What is it about old wooden boats? Is it their simple elegance, wood varnished to a high gloss, gracefully cutting through the water, or the way they encapsulate an era, a tableau frozen in time reminding us of days gone by? Perhaps it’s the hard work poured into each and every one, a labor of love clearly evident in each polished cleat and hand-lettered hull.
Their special something-ness is difficult to pin down, but when an old wooden boat cruises by, I can’t help but pause, grin, and breathe out a quiet “wow”, voice laced awe and pride. A 100-year-old boat is both a marvel and a connection to a past when things were built from relatively simple materials, by skilled craftsmen, made to last. In our current throwaway world of complex technical gadgetry and planned obsolescence, a painstakingly preserved wooden boat is a testament to man’s ability and tenacity.
The Hammondsport Antique Boat Show and Regatta
I’ve spent summers on Keuka Lake nearly my whole life and have always admired classic boats from afar, waving from my cottage or as we pass on the lake, but this year I finally set aside a few hours to attend the boat show and see them up close and personal. High time!
2016 marked the 34th annual Antique Boat Show and 33rd annual Regatta, held in Hammondsport’s Depot Park. Typically the third weekend in July, the show is hosted by Wine Country Classic Boats (WCCB) whose mission is to “celebrate and promote education about, and preservation of, the history and culture of historic, antique and classic boats…”. The group does a bang-up job coordinating this friendly event that’s entertaining, community-focused, and has some of the coolest old boats you’ll ever see.
Saturday: Judging, Parade, and Banquet
Though the fun begins on Friday with an informal day-cruise on Keuka Lake and evening wine tasting in Depot Park, the main events occur Saturday and Sunday.
After the opening ceremony at 9am Saturday morning, boats are officially on display for both spectators and judges. Visitors are free to wander the pier, peruse boats, and chat with owners. I know next to nothing about boats and appreciated each craft’s registration placard with basics like make, model, year, and classification. That’s just the tip of the iceberg of course; each boat has a unique and rich history. Luckily, the folks I met were more than happy to share their story and patiently answer questions.
Antique boats fall into five classifications. Here’s how I keep them straight:
- Historic: Made before World War I
- Antique: Between WWI and WWII
- Classic: Between WW2 and 1975
- Late Classic: From 1975 to ‘the current year minus 25 years’ - always changing!
- Contemporary: Built within the last 25 years
Boats are further defined as Preserved vs. Restored, and then fall into one of 21 different Power classifications (Runabout, Launch, Outboard, etc.). Yeesh...that’s a lot to take in. For more on classifications and the definition of preserved vs. restored, refer to this article from the Antique & Classic Boat Society.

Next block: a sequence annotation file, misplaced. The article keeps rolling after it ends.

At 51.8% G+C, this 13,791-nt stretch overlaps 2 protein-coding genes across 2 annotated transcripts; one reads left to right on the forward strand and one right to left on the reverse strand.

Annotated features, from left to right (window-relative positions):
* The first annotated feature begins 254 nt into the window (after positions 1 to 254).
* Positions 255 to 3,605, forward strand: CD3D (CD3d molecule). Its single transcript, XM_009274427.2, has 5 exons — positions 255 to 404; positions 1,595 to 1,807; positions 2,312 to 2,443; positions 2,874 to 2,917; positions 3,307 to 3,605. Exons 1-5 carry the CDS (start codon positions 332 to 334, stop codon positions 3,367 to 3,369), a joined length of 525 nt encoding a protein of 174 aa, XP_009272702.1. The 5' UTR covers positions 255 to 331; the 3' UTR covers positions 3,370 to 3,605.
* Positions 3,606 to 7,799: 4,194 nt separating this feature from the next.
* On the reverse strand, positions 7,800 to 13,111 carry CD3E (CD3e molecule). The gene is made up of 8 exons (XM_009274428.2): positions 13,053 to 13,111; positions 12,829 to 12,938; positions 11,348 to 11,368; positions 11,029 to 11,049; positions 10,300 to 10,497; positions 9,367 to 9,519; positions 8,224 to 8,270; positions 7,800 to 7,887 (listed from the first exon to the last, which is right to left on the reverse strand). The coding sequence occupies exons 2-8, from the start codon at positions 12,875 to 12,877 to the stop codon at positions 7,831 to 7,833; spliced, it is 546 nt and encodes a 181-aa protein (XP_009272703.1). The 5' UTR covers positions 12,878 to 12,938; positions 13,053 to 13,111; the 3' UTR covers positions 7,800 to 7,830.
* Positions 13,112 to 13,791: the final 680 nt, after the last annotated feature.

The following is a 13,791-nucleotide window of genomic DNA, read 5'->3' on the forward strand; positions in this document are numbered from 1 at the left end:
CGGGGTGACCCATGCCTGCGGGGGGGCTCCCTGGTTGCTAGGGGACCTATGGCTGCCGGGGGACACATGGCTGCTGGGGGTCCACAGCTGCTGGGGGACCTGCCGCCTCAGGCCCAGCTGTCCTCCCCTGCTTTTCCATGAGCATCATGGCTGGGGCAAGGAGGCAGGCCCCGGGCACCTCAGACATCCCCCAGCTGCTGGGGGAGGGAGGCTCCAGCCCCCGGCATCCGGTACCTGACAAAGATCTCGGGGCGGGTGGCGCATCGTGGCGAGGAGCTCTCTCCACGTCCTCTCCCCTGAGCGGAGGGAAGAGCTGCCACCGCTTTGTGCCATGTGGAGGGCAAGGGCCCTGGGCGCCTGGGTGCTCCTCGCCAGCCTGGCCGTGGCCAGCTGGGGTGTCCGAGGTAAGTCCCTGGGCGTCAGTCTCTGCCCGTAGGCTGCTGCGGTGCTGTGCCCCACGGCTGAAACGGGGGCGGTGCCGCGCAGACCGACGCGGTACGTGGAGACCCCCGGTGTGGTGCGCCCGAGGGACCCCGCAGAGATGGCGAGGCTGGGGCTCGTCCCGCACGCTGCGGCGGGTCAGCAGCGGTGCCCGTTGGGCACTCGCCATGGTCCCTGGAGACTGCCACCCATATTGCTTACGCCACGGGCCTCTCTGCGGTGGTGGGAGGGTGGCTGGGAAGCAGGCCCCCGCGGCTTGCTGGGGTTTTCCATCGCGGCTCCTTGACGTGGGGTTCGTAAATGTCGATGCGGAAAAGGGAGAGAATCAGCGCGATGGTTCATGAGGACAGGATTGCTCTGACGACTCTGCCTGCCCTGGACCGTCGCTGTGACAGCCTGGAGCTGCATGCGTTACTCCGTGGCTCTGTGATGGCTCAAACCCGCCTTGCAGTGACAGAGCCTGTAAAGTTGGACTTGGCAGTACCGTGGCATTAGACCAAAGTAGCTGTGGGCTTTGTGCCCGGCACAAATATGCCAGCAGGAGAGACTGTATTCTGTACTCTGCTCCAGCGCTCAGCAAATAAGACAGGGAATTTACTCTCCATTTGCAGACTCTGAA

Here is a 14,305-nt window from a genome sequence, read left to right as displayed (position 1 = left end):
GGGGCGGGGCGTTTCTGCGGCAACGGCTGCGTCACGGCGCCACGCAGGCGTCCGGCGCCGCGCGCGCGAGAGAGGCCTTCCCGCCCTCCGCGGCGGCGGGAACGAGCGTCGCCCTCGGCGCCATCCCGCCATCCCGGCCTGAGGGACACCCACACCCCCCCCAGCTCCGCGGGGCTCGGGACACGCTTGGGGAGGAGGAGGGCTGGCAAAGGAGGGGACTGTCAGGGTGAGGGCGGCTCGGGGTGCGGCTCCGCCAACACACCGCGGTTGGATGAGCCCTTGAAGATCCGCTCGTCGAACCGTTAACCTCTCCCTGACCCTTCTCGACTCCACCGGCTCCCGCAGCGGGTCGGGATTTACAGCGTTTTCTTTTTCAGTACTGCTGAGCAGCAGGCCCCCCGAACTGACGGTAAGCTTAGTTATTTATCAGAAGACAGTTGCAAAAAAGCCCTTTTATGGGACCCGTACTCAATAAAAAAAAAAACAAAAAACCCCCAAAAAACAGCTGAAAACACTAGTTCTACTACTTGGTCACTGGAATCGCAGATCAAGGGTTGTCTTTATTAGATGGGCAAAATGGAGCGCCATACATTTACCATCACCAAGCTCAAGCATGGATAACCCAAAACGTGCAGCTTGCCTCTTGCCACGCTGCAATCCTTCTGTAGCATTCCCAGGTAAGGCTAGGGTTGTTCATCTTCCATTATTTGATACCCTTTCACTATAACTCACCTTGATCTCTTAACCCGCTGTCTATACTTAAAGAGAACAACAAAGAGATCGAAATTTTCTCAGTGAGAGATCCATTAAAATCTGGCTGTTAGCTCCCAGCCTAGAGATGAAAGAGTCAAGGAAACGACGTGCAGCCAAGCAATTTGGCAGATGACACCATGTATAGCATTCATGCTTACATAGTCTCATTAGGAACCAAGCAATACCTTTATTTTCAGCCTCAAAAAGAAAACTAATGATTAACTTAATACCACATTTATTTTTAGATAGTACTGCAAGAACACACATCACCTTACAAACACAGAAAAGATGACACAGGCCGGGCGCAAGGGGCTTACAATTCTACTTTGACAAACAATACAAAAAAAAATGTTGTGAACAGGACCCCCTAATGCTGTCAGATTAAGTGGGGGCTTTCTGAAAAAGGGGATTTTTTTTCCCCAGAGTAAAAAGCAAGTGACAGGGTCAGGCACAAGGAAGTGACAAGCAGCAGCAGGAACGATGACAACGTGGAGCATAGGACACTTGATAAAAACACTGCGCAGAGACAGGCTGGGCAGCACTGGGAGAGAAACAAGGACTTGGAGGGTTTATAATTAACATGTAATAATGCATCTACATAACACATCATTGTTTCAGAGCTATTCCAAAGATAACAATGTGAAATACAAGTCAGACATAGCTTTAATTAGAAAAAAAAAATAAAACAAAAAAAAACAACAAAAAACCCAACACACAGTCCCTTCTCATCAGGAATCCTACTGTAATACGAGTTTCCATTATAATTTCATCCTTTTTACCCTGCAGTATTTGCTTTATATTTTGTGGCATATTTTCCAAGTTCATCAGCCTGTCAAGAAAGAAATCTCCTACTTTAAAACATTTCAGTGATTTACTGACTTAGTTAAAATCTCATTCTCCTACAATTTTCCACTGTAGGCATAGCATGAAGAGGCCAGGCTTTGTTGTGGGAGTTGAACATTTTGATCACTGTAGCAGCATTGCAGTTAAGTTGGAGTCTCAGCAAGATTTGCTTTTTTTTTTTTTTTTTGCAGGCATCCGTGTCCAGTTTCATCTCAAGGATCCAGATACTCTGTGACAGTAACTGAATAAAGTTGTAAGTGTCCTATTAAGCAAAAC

There were about 60 boats registered in the 2016 show, but that number is typical of Saturday, not Sunday. Half the boats leave Saturday evening since owners come from all over and use Sunday as a travel day. Wooden boats are a passionate hobby, and work beckons Monday morning.
The 3pm parade is Saturday’s star attraction, when the boats cast off and motor past the waterfront two times, first as a slow-go, and the second time in a faster “fly-by”. The boating events conclude at 5pm, but socializing continues with cocktails, dinner banquet, and awards at the Curtiss Museum. Apparently the banquet is open to the public (and not just for WCCB members), so if interested in purchasing a ticket, contact Wine Country Classic Boats.
Boats are once again on display starting at 9am Sunday morning, though the craft may be empty since owners have a mandatory driver’s meeting before the big race starts at 10:15. Note that the regatta has just two heats and usually wraps up in under an hour; if you show up at 11, you could miss the whole shebang.
Why race? As one boat enthusiast imparted, “You get two boats on the water and they’re gonna race, even if they’re just rowboats.” “Heck,” he said, “they even used to race steamboats on Keuka!”
The WCCB regatta is “…a salute to the historic Hammondsport-Penn Yan Race of the 1920’s and 30’s…”. Wait. What? An old race on Keuka?? Oh my yes. According to this article, the race was a biggie, run between the rival towns of Hammondsport and Penn Yan, located 20 miles apart at opposite ends of Keuka Lake. Though just two boats raced, the event was hotly anticipated. Glenn Curtiss typically built the Hammondsport entry and Penn Yan boats provided the competition. Curtiss may be best known for his motorcycles and airplanes, but he was an engineering genius with myriad interests and seemingly always up for a race.